Two University of Texas at
Arlington assistant professors of biology have recently completed work on an
international effort to sequence the genome of a western painted turtle, only
the second reptile species to have its genetic information fully mapped.
Western painted turtle
Matthew Fujita and Todd Castoe, both
of whom joined the UT Arlington College of
Science in 2012, were among 30 co-authors on a recent Genome Biology publication that described the work. Researchers found that some of the western painted turtle’s
extraordinary abilities – like being able to withstand oxygen deprivation and
near total freezing of its tissue – may be linked to sets of genes that are
common to all vertebrates, but used uniquely in the turtle. It also showed that the turtle genome has evolved
Learning more about how common
gene networks work in different vertebrates such as the turtle could someday
lead to better understanding of human disease, scientists say. The scientists
also looked to the genome for information about the turtle’s lack of teeth, as
well as its immune function, longevity and determination of whether offspring
are male or female.
“Despite the fact that they make up so much of the vertebrate tree of life, we know very little about the genes and genomes of reptiles,” Castoe said. “To know more about them will help us understand how mammals, including humans, are different from other vertebrates and how we’re the same.”
Jonathan Campbell, chairman of the biology department at UT Arlington, said the team’s work adds to our understanding of how genetic diversity comes about.
“Matthew and Todd are among a new generation of biologist that is using the very latest in technology to unlock genomic mysteries and open up new avenues for exploration,” Campbell said.
Fujita said understanding how the turtle’s body form has been so successful for the past 220 million years is important, especially in light of the extinction danger faced by numerous turtle species today. “One of the challenges scientists face worldwide is trying to protect and preserve these species so that we can learn from them,” Fujita said.
The name of the Genome Biology paper is, “The Western Painted Turtle Genome, A Model for the Evolution of Extreme Physiological Adaptations in a Slowly Evolving Lineage.” It is available online athttp://genomebiology.com/content/pdf/gb-2013-14-3-r28.pdf.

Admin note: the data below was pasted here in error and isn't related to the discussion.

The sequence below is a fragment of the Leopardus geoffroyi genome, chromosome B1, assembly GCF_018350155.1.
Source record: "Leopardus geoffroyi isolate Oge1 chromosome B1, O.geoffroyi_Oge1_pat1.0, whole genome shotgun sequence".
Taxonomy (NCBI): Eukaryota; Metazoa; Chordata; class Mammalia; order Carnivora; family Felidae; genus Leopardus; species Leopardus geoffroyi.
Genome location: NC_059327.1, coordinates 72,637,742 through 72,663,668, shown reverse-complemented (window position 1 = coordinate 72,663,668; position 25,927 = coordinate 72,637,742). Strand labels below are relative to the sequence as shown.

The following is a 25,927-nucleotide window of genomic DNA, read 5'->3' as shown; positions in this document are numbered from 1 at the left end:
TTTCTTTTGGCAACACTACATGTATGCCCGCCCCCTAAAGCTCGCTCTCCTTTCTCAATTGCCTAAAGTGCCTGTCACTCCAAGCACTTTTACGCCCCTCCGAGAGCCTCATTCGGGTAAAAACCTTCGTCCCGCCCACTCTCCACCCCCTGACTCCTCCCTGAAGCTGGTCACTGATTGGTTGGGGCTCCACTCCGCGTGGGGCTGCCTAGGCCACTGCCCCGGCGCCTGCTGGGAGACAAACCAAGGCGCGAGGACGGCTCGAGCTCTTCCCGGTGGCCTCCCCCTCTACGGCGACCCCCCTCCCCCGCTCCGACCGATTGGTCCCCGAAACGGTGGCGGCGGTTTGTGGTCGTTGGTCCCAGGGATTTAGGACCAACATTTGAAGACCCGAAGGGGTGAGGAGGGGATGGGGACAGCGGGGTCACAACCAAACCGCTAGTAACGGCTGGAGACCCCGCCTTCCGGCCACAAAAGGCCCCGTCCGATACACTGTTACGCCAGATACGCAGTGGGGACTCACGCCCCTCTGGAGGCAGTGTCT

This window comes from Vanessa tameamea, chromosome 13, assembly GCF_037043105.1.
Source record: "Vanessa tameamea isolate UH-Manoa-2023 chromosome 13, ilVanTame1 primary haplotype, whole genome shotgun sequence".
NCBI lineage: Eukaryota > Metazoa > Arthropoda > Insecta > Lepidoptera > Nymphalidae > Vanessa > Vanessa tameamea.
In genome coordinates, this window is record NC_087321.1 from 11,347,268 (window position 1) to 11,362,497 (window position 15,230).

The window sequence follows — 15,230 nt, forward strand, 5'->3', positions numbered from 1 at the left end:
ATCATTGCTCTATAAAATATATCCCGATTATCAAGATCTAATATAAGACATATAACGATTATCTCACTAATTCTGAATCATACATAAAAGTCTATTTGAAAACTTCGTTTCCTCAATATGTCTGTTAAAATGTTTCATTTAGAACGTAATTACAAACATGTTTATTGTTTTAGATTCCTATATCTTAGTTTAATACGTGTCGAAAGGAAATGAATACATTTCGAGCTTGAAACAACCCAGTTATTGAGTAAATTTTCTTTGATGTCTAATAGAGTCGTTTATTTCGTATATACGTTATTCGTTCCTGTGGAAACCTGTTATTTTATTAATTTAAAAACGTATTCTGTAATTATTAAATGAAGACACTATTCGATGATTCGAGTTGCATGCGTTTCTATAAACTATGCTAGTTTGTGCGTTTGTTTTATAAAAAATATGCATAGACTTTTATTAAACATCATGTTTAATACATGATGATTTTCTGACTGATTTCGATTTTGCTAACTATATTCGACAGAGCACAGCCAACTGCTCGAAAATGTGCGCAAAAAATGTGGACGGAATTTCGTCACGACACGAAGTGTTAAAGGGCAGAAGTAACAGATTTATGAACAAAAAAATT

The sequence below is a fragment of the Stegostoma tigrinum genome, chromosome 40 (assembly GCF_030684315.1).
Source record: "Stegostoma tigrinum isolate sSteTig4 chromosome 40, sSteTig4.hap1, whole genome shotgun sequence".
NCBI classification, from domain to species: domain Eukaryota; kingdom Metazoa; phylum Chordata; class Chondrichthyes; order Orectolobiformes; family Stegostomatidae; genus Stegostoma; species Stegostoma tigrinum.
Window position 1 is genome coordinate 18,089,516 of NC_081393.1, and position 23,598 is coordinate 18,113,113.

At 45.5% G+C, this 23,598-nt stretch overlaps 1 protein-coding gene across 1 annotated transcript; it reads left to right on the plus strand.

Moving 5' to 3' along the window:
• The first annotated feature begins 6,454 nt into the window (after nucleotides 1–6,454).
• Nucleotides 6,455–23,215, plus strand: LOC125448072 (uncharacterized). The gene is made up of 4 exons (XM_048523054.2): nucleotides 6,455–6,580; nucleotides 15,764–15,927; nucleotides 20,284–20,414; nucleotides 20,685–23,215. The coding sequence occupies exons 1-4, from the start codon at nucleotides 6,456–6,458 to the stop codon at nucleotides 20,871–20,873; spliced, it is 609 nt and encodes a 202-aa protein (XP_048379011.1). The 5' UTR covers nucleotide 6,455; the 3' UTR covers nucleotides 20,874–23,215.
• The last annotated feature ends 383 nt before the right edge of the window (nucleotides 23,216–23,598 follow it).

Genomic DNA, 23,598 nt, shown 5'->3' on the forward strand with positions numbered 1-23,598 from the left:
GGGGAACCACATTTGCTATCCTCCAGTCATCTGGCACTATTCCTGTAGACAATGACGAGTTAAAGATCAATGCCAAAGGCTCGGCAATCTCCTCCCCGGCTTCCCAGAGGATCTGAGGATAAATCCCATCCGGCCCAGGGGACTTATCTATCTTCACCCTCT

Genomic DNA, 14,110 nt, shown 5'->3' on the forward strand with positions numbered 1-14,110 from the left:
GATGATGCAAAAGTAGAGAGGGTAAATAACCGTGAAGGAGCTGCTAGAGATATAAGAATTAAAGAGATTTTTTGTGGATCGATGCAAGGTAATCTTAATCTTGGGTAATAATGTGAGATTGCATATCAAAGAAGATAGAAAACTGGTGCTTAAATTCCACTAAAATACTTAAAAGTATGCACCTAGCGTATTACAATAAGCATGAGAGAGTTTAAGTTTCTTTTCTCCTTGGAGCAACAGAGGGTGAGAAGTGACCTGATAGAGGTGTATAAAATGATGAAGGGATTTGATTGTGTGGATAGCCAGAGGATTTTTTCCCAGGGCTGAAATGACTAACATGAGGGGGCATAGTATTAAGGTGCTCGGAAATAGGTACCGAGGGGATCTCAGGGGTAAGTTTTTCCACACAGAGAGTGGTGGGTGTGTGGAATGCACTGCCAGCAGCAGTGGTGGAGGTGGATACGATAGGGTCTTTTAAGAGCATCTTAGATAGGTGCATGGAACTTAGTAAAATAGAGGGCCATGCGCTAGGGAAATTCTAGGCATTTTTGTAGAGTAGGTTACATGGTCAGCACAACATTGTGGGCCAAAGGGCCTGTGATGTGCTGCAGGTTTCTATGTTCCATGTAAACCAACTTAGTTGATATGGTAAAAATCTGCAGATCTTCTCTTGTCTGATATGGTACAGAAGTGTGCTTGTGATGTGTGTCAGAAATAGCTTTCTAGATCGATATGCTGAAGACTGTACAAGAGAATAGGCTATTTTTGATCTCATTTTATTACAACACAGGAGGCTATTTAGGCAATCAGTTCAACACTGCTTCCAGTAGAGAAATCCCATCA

The research team was led by Dr. Brad Schaffer from the University of California at Los Angeles UCLA, and involved scientists from the Washington University School of Medicine in St. Louis, Iowa State University, and several others. The work also was featured in the Los Angeles Times.
Fujita studies evolutionary genetic and genomic processes affecting diversification in reptiles and amphibians, including isochore evolution. Isochores are large-scale regions of the genome characterized by distinct nucleotide compositions, such as high guanine and cytosine content. Scientists believe they can yield clues about evolutionary changes in vertebrates.
Previous theories assumed that isochore structures would be similar for many vertebrates. But, Fujita’s work showed that, when it comes to isochore structure, the turtle’s genome resembled an intermediate between birds or mammals and the lizard genome.
Castoe studies snake genomics, including the genetic basis of extreme snake phenotypes and adaptations. He used his snake genome information to provide a set of snake genes to compare to those of the western painted turtle. These comparisons determined that the turtle had a comparatively slow rate of molecular evolution.
Fujita and Castoe also are members of a project called the Genome 10K, an effort to sequence the DNA of 10,000 vertebrate species.
The University of Texas at Arlington is a comprehensive research institution of more than 33,800 students and 2,200 faculty members in the heart of North Texas. Visit www.uta.edu to learn more.